• The Requirements team expands this group out to a slightly deeper version of the same. Management in each of the core team areas should be added in (unless part of the core team, then add a clerk or analyst) Also bring in someone from Facilities, Security and some Supervisors from each of the departments and locations. Think of this group as part of the Analysis, Design Review and Alpha Test team
  • The Extended team builds upon the requirements team to include simply more people. We want to have the test plans run by a greater number of employees after other teams have tested. Consider them Beta Testers. Every step of the way the PM requires complete buy-in from the appropriate te
    am to continue.

Note that there is a certain amount of pressure, or weight, that each team feels from the larger group above. If they really care about the project they won't WANT to release anything to the next team until it's right. That's a good thing. Of course the PM will continue to drive them forward to do just that though!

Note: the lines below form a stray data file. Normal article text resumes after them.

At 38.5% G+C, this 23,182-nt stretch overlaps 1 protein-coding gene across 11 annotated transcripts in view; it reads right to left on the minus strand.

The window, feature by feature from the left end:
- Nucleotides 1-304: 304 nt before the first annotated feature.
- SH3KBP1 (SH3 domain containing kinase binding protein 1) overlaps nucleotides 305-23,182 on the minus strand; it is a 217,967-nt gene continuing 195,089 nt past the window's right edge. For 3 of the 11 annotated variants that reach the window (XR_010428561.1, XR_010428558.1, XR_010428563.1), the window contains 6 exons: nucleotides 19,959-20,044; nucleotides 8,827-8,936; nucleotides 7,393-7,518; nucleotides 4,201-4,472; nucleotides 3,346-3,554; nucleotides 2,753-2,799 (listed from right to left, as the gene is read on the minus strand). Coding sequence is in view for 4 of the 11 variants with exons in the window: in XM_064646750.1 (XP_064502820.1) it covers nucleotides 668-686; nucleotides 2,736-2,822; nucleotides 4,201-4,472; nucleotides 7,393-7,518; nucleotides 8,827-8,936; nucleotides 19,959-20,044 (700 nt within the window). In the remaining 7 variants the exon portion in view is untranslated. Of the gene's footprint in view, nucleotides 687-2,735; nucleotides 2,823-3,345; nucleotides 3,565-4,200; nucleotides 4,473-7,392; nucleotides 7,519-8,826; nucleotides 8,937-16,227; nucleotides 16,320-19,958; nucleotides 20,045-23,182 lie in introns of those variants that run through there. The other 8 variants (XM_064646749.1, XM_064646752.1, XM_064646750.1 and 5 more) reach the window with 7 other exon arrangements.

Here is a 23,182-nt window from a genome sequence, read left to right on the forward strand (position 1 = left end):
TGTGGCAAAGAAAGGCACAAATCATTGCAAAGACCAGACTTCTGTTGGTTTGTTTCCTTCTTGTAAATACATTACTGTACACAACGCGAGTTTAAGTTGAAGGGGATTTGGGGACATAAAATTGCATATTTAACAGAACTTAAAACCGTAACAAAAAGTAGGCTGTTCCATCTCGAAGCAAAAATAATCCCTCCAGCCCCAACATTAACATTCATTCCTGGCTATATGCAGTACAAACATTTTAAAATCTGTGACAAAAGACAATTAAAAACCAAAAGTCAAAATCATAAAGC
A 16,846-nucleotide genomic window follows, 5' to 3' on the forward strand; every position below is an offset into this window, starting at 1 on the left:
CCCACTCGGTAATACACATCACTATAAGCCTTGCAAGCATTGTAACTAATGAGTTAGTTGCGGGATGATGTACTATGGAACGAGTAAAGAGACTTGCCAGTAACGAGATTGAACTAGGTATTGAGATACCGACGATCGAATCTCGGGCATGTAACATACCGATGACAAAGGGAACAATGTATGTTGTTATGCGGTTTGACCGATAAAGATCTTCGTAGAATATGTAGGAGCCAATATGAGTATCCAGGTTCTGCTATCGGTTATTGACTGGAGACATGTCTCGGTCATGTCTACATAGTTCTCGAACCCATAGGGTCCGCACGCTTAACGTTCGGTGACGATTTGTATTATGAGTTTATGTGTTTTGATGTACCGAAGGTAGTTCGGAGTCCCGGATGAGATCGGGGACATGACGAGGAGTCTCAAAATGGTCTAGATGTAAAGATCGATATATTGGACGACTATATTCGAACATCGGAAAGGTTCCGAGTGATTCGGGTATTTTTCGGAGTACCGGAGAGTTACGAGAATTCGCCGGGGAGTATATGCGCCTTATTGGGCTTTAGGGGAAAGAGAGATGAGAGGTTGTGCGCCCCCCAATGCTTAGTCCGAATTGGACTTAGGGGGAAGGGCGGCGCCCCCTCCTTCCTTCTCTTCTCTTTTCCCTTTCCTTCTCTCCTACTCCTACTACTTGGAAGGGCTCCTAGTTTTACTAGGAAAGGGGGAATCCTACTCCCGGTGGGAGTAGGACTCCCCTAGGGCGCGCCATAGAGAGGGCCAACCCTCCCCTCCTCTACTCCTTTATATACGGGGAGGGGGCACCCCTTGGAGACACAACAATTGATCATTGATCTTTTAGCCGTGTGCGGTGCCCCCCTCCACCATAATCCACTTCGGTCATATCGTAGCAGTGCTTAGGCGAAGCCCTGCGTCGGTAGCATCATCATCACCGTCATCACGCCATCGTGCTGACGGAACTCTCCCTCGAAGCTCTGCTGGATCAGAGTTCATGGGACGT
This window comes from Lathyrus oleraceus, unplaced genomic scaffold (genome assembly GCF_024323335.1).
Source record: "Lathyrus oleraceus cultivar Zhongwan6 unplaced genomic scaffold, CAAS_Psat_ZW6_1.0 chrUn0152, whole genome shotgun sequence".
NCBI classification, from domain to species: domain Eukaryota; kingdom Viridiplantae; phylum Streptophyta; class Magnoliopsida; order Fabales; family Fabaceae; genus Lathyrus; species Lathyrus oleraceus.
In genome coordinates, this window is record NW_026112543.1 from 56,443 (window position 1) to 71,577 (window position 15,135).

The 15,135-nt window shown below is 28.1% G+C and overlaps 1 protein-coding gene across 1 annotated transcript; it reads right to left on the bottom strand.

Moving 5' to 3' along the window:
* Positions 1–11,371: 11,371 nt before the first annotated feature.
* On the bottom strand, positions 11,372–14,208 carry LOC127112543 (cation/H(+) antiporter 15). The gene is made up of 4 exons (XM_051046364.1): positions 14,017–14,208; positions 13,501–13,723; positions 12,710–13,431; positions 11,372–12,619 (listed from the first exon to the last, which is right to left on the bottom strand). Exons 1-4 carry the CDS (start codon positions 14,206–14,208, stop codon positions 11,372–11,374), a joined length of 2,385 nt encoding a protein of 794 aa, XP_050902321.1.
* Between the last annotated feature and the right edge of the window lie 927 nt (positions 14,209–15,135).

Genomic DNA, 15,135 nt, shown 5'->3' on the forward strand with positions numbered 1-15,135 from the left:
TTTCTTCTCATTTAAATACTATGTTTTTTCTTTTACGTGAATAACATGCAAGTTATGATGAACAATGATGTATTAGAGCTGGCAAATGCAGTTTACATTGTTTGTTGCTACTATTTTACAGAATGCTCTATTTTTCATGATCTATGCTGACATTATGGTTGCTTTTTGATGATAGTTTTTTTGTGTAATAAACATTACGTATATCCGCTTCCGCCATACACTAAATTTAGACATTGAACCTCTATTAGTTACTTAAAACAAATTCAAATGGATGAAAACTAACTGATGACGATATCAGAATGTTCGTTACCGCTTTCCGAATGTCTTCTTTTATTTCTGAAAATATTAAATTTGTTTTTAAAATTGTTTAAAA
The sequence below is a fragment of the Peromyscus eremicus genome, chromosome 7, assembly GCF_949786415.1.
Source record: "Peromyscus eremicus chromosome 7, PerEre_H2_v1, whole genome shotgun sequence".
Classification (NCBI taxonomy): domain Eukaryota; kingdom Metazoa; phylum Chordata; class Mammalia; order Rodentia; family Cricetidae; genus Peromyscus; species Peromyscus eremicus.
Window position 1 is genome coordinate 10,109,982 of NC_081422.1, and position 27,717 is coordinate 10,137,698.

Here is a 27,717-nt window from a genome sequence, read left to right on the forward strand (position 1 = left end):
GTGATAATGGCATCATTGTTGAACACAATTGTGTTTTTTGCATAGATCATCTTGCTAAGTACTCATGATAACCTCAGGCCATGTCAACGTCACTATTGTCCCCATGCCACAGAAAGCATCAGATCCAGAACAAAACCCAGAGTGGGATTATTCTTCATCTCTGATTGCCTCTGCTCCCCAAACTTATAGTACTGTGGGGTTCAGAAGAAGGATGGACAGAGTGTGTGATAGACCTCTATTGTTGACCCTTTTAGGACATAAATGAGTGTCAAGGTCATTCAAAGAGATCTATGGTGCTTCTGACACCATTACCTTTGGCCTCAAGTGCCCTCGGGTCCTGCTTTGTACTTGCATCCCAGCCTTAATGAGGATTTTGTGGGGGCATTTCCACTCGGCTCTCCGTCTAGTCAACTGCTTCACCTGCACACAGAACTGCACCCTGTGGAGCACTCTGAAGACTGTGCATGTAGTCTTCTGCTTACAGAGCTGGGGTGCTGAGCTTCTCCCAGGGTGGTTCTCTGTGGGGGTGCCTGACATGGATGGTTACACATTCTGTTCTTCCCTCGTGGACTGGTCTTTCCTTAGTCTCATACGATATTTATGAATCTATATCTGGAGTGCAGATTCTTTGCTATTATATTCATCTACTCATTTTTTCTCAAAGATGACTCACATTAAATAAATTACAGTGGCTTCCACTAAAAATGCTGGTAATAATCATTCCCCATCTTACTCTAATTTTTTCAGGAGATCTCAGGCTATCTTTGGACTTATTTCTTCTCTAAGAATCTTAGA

Three: Document everything clearly and implement change control early
It's 2009! Use the tools available to us. Start the project right with a SharePoint or other collaboration and document management site. Be sure the system handles change control for the documentation. If changes are made to the configuration after the document has been approved, then update the docs to match. This seems like a lot of work but I PROMISE it will save you overall time and $. Nuff said.

Four: Test, Make it easy for people to test, test the test, validate the test before it goes out to the testers, then test some more
Then run it though a UAT, QA and any other acronyms you have access to
A significant portion of your budget should be in testing. AAMOF, I think it's analysis and testing that are most important to the project. Configuration, coding and the likes are driven by and then proven by those two items. Not that I think the code jockeys are unimportant. Just the opposite. But they are framed by the two tasks that I deem vital. And Yes, I've been all three of those so I can say that!